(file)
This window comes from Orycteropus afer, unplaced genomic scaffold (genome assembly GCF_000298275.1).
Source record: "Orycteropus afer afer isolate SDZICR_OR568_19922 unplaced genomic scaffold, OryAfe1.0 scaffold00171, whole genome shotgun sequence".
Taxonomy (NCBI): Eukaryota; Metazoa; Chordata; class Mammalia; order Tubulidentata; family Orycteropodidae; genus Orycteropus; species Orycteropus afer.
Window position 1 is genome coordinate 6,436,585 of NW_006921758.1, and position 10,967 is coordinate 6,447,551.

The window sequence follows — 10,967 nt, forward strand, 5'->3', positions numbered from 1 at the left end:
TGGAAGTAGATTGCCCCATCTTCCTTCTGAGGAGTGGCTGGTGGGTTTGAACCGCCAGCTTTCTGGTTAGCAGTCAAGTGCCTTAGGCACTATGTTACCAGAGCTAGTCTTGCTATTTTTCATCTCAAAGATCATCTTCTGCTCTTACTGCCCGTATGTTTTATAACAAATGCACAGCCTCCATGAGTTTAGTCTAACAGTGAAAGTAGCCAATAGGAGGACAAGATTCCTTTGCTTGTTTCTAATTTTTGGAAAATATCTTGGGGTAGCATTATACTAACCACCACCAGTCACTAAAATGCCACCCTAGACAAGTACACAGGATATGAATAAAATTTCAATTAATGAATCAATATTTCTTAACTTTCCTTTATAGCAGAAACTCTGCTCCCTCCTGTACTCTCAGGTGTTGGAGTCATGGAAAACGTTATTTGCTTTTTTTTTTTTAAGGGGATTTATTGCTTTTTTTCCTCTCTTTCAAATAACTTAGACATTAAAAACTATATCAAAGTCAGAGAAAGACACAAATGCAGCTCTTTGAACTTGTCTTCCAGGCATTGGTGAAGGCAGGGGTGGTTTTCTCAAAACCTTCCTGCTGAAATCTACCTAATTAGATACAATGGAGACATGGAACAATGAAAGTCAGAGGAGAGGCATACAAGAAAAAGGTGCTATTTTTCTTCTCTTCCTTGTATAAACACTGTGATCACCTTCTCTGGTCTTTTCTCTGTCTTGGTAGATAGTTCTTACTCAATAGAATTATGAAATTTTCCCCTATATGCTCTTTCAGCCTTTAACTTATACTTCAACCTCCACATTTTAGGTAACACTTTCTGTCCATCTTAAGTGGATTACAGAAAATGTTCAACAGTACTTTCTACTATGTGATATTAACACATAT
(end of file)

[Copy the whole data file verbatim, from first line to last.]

This window comes from Orycteropus afer, unplaced genomic scaffold (genome assembly GCF_000298275.1).
Source record: "Orycteropus afer afer isolate SDZICR_OR568_19922 unplaced genomic scaffold, OryAfe1.0 scaffold00171, whole genome shotgun sequence".
Taxonomy (NCBI): Eukaryota; Metazoa; Chordata; class Mammalia; order Tubulidentata; family Orycteropodidae; genus Orycteropus; species Orycteropus afer.
Window position 1 is genome coordinate 6,436,585 of NW_006921758.1, and position 10,967 is coordinate 6,447,551.

The window sequence follows — 10,967 nt, forward strand, 5'->3', positions numbered from 1 at the left end:
TGGAAGTAGATTGCCCCATCTTCCTTCTGAGGAGTGGCTGGTGGGTTTGAACCGCCAGCTTTCTGGTTAGCAGTCAAGTGCCTTAGGCACTATGTTACCAGAGCTAGTCTTGCTATTTTTCATCTCAAAGATCATCTTCTGCTCTTACTGCCCGTATGTTTTATAACAAATGCACAGCCTCCATGAGTTTAGTCTAACAGTGAAAGTAGCCAATAGGAGGACAAGATTCCTTTGCTTGTTTCTAATTTTTGGAAAATATCTTGGGGTAGCATTATACTAACCACCACCAGTCACTAAAATGCCACCCTAGACAAGTACACAGGATATGAATAAAATTTCAATTAATGAATCAATATTTCTTAACTTTCCTTTATAGCAGAAACTCTGCTCCCTCCTGTACTCTCAGGTGTTGGAGTCATGGAAAACGTTATTTGCTTTTTTTTTTTTAAGGGGATTTATTGCTTTTTTTCCTCTCTTTCAAATAACTTAGACATTAAAAACTATATCAAAGTCAGAGAAAGACACAAATGCAGCTCTTTGAACTTGTCTTCCAGGCATTGGTGAAGGCAGGGGTGGTTTTCTCAAAACCTTCCTGCTGAAATCTACCTAATTAGATACAATGGAGACATGGAACAATGAAAGTCAGAGGAGAGGCATACAAGAAAAAGGTGCTATTTTTCTTCTCTTCCTTGTATAAACACTGTGATCACCTTCTCTGGTCTTTTCTCTGTCTTGGTAGATAGTTCTTACTCAATAGAATTATGAAATTTTCCCCTATATGCTCTTTCAGCCTTTAACTTATACTTCAACCTCCACATTTTAGGTAACACTTTCTGTCCATCTTAAGTGGATTACAGAAAATGTTCAACAGTACTTTCTACTATGTGATATTAACACATAT